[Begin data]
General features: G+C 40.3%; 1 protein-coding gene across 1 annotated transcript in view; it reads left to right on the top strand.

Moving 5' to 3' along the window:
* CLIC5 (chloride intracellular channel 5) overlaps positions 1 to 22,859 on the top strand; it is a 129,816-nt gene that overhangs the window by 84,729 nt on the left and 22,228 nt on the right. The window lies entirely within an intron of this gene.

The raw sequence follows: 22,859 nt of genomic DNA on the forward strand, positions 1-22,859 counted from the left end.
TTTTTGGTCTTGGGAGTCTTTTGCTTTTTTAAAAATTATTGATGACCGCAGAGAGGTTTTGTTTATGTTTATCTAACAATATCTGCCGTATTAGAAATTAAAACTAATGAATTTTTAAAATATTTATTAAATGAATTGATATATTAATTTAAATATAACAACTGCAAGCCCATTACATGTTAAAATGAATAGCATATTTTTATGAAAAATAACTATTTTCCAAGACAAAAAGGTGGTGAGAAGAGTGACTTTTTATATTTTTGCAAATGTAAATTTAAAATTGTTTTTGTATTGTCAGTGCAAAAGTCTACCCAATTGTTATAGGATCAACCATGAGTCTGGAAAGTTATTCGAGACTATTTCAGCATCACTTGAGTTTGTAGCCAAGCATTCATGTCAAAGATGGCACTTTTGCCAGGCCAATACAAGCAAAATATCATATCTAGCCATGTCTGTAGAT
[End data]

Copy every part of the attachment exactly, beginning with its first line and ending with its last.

General features: G+C 40.3%; 1 protein-coding gene across 1 annotated transcript in view; it reads left to right on the top strand.

Moving 5' to 3' along the window:
* CLIC5 (chloride intracellular channel 5) overlaps positions 1 to 22,859 on the top strand; it is a 129,816-nt gene that overhangs the window by 84,729 nt on the left and 22,228 nt on the right. The window lies entirely within an intron of this gene.

The raw sequence follows: 22,859 nt of genomic DNA on the forward strand, positions 1-22,859 counted from the left end.
TTTTTGGTCTTGGGAGTCTTTTGCTTTTTTAAAAATTATTGATGACCGCAGAGAGGTTTTGTTTATGTTTATCTAACAATATCTGCCGTATTAGAAATTAAAACTAATGAATTTTTAAAATATTTATTAAATGAATTGATATATTAATTTAAATATAACAACTGCAAGCCCATTACATGTTAAAATGAATAGCATATTTTTATGAAAAATAACTATTTTCCAAGACAAAAAGGTGGTGAGAAGAGTGACTTTTTATATTTTTGCAAATGTAAATTTAAAATTGTTTTTGTATTGTCAGTGCAAAAGTCTACCCAATTGTTATAGGATCAACCATGAGTCTGGAAAGTTATTCGAGACTATTTCAGCATCACTTGAGTTTGTAGCCAAGCATTCATGTCAAAGATGGCACTTTTGCCAGGCCAATACAAGCAAAATATCATATCTAGCCATGTCTGTAGAT